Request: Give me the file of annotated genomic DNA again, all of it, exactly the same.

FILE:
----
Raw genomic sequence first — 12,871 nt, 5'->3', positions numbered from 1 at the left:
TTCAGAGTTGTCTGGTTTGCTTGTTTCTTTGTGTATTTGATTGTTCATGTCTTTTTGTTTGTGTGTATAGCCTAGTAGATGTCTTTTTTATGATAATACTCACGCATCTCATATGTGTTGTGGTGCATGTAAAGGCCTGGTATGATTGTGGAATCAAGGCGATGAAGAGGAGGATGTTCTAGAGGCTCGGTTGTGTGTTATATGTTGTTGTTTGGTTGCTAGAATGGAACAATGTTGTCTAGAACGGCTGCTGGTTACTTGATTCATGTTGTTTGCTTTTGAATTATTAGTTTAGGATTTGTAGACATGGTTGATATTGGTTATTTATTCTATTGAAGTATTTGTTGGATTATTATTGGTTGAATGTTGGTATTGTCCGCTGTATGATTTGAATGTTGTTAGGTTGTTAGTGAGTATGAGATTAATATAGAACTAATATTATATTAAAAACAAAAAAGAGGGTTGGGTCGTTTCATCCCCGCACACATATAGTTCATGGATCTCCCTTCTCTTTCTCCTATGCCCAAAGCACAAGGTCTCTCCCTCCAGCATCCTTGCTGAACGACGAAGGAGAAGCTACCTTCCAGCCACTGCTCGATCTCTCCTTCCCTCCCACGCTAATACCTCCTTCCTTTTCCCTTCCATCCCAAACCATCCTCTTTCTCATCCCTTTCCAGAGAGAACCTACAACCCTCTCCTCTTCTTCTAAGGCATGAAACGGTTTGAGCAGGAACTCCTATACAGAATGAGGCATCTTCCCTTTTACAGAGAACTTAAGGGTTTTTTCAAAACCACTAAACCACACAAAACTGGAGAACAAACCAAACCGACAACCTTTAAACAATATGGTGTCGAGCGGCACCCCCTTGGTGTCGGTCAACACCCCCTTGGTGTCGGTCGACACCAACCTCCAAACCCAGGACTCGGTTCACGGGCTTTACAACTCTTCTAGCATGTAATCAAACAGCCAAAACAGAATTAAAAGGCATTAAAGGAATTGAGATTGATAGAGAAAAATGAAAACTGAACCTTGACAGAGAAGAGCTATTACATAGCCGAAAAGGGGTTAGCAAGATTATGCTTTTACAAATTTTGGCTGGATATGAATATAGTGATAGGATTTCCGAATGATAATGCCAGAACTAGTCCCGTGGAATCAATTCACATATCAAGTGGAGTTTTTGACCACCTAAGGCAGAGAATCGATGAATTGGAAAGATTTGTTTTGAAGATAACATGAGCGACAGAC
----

Raw genomic sequence first — 12,871 nt, 5'->3', positions numbered from 1 at the left:
TTCAGAGTTGTCTGGTTTGCTTGTTTCTTTGTGTATTTGATTGTTCATGTCTTTTTGTTTGTGTGTATAGCCTAGTAGATGTCTTTTTTATGATAATACTCACGCATCTCATATGTGTTGTGGTGCATGTAAAGGCCTGGTATGATTGTGGAATCAAGGCGATGAAGAGGAGGATGTTCTAGAGGCTCGGTTGTGTGTTATATGTTGTTGTTTGGTTGCTAGAATGGAACAATGTTGTCTAGAACGGCTGCTGGTTACTTGATTCATGTTGTTTGCTTTTGAATTATTAGTTTAGGATTTGTAGACATGGTTGATATTGGTTATTTATTCTATTGAAGTATTTGTTGGATTATTATTGGTTGAATGTTGGTATTGTCCGCTGTATGATTTGAATGTTGTTAGGTTGTTAGTGAGTATGAGATTAATATAGAACTAATATTATATTAAAAACAAAAAAGAGGGTTGGGTCGTTTCATCCCCGCACACATATAGTTCATGGATCTCCCTTCTCTTTCTCCTATGCCCAAAGCACAAGGTCTCTCCCTCCAGCATCCTTGCTGAACGACGAAGGAGAAGCTACCTTCCAGCCACTGCTCGATCTCTCCTTCCCTCCCACGCTAATACCTCCTTCCTTTTCCCTTCCATCCCAAACCATCCTCTTTCTCATCCCTTTCCAGAGAGAACCTACAACCCTCTCCTCTTCTTCTAAGGCATGAAACGGTTTGAGCAGGAACTCCTATACAGAATGAGGCATCTTCCCTTTTACAGAGAACTTAAGGGTTTTTTCAAAACCACTAAACCACACAAAACTGGAGAACAAACCAAACCGACAACCTTTAAACAATATGGTGTCGAGCGGCACCCCCTTGGTGTCGGTCAACACCCCCTTGGTGTCGGTCGACACCAACCTCCAAACCCAGGACTCGGTTCACGGGCTTTACAACTCTTCTAGCATGTAATCAAACAGCCAAAACAGAATTAAAAGGCATTAAAGGAATTGAGATTGATAGAGAAAAATGAAAACTGAACCTTGACAGAGAAGAGCTATTACATAGCCGAAAAGGGGTTAGCAAGATTATGCTTTTACAAATTTTGGCTGGATATGAATATAGTGATAGGATTTCCGAATGATAATGCCAGAACTAGTCCCGTGGAATCAATTCACATATCAAGTGGAGTTTTTGACCACCTAAGGCAGAGAATCGATGAATTGGAAAGATTTGTTTTGAAGATAACATGAGCGACAGAC